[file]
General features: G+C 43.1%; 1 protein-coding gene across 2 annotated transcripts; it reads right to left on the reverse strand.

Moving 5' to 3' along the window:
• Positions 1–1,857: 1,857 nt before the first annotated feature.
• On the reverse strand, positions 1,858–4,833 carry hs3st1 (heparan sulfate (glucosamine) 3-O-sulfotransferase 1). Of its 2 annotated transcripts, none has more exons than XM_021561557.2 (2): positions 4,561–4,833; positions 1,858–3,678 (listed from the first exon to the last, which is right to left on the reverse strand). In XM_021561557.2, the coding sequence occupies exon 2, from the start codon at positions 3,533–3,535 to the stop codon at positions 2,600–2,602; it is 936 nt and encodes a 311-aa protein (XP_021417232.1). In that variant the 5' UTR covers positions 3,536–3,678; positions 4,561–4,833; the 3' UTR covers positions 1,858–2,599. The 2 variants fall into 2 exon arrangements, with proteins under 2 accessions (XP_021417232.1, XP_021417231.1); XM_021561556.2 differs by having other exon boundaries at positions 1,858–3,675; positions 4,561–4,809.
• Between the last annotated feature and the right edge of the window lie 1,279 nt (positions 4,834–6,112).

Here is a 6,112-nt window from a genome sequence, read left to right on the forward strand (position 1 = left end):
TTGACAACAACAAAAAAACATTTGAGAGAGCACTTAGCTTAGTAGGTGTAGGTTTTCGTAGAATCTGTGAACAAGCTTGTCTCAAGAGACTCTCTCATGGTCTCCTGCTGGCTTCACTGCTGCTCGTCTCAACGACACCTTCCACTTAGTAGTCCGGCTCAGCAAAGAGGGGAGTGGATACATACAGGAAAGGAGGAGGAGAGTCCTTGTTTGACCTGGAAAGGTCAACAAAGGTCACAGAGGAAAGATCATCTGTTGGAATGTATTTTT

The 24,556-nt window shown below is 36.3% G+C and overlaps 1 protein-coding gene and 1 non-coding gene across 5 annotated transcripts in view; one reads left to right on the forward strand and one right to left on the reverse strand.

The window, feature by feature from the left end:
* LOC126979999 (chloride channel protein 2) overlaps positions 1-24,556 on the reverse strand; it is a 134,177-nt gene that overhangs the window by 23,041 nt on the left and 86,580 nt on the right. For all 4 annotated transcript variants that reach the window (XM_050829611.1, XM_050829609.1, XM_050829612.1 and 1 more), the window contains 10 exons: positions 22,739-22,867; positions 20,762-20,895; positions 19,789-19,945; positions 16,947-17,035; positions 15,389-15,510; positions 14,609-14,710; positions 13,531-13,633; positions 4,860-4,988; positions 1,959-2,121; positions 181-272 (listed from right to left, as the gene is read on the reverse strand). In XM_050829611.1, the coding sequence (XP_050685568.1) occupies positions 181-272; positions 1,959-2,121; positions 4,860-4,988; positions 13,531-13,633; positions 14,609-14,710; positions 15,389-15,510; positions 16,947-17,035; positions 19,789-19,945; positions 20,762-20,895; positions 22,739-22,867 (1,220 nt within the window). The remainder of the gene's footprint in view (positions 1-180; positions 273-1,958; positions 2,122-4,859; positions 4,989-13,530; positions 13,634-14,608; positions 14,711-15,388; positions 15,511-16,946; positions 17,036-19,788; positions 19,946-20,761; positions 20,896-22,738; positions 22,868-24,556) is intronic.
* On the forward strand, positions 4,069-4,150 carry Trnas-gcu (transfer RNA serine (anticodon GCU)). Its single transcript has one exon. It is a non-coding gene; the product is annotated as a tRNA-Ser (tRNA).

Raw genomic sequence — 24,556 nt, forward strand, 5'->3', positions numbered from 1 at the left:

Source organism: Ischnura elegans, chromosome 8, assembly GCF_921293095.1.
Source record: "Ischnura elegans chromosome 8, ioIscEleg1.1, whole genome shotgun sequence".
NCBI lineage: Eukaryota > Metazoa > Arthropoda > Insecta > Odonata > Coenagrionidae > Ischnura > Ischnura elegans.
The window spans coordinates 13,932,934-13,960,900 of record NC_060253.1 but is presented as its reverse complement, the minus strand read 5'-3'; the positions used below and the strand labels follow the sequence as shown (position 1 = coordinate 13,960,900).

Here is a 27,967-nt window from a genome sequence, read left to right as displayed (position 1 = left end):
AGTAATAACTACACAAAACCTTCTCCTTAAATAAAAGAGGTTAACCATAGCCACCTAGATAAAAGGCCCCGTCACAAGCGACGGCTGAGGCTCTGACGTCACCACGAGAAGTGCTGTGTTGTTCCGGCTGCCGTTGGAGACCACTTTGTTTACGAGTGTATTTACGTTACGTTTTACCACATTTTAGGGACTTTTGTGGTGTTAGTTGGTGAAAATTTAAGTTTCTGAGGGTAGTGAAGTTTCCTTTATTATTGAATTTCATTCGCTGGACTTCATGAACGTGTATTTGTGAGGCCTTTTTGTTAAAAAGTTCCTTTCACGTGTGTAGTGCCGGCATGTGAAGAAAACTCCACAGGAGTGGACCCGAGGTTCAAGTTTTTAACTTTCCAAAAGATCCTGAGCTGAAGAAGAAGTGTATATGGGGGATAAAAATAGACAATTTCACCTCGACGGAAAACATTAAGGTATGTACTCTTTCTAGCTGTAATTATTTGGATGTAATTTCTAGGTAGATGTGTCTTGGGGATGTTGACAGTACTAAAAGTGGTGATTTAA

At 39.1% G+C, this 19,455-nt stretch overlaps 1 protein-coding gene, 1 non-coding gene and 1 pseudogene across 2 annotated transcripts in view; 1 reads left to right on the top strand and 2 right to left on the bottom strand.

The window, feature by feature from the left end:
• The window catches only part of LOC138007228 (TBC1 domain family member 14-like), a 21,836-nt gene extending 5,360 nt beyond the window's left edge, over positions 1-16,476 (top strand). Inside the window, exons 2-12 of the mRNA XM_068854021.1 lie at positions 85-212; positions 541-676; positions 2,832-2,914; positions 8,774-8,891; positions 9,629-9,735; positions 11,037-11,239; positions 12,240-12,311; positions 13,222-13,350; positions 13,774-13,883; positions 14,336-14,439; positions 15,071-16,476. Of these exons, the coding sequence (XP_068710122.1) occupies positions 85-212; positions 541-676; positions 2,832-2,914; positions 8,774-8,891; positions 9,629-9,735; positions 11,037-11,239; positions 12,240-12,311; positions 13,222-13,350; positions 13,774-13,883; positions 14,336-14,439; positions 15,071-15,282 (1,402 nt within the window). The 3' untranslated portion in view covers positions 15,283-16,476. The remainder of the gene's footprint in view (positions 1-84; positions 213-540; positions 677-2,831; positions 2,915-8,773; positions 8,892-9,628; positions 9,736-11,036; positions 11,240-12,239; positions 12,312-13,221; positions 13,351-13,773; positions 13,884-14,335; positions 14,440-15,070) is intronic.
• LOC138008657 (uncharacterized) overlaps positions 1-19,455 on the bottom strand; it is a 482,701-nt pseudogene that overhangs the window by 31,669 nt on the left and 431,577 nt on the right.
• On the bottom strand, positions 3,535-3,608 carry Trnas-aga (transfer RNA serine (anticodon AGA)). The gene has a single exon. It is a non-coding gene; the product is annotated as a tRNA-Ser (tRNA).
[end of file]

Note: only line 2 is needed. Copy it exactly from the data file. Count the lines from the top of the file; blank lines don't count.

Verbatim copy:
Moving 5' to 3' along the window: